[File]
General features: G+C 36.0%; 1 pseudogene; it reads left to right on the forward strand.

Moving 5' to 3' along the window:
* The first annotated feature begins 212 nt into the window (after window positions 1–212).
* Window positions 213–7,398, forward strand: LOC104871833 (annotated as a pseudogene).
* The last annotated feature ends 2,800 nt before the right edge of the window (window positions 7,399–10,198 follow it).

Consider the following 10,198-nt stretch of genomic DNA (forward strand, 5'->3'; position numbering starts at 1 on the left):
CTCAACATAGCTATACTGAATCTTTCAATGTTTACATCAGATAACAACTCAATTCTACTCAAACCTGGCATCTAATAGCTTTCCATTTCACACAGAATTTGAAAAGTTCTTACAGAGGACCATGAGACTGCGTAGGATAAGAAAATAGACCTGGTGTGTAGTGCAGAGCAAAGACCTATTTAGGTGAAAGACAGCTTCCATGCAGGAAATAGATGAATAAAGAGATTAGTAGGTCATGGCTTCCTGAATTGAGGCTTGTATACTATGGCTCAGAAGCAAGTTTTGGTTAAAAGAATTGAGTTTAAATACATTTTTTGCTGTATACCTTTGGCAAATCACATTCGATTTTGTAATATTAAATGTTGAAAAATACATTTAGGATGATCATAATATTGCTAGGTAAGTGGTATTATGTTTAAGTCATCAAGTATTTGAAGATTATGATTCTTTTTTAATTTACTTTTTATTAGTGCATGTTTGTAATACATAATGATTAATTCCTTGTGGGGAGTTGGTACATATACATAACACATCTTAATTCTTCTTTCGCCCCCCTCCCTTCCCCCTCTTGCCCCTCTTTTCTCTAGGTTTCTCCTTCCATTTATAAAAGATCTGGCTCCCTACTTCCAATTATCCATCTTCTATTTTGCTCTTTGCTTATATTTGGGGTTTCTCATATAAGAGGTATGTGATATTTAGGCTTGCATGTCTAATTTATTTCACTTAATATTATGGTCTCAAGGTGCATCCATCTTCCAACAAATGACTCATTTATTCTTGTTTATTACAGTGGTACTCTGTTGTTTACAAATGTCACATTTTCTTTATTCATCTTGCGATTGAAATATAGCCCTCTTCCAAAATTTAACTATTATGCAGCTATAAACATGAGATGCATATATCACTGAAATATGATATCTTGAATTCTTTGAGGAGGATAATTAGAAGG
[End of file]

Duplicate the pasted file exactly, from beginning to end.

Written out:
General features: G+C 36.0%; 1 pseudogene; it reads left to right on the forward strand.

Moving 5' to 3' along the window:
* The first annotated feature begins 212 nt into the window (after window positions 1–212).
* Window positions 213–7,398, forward strand: LOC104871833 (annotated as a pseudogene).
* The last annotated feature ends 2,800 nt before the right edge of the window (window positions 7,399–10,198 follow it).

Consider the following 10,198-nt stretch of genomic DNA (forward strand, 5'->3'; position numbering starts at 1 on the left):
CTCAACATAGCTATACTGAATCTTTCAATGTTTACATCAGATAACAACTCAATTCTACTCAAACCTGGCATCTAATAGCTTTCCATTTCACACAGAATTTGAAAAGTTCTTACAGAGGACCATGAGACTGCGTAGGATAAGAAAATAGACCTGGTGTGTAGTGCAGAGCAAAGACCTATTTAGGTGAAAGACAGCTTCCATGCAGGAAATAGATGAATAAAGAGATTAGTAGGTCATGGCTTCCTGAATTGAGGCTTGTATACTATGGCTCAGAAGCAAGTTTTGGTTAAAAGAATTGAGTTTAAATACATTTTTTGCTGTATACCTTTGGCAAATCACATTCGATTTTGTAATATTAAATGTTGAAAAATACATTTAGGATGATCATAATATTGCTAGGTAAGTGGTATTATGTTTAAGTCATCAAGTATTTGAAGATTATGATTCTTTTTTAATTTACTTTTTATTAGTGCATGTTTGTAATACATAATGATTAATTCCTTGTGGGGAGTTGGTACATATACATAACACATCTTAATTCTTCTTTCGCCCCCCTCCCTTCCCCCTCTTGCCCCTCTTTTCTCTAGGTTTCTCCTTCCATTTATAAAAGATCTGGCTCCCTACTTCCAATTATCCATCTTCTATTTTGCTCTTTGCTTATATTTGGGGTTTCTCATATAAGAGGTATGTGATATTTAGGCTTGCATGTCTAATTTATTTCACTTAATATTATGGTCTCAAGGTGCATCCATCTTCCAACAAATGACTCATTTATTCTTGTTTATTACAGTGGTACTCTGTTGTTTACAAATGTCACATTTTCTTTATTCATCTTGCGATTGAAATATAGCCCTCTTCCAAAATTTAACTATTATGCAGCTATAAACATGAGATGCATATATCACTGAAATATGATATCTTGAATTCTTTGAGGAGGATAATTAGAAGG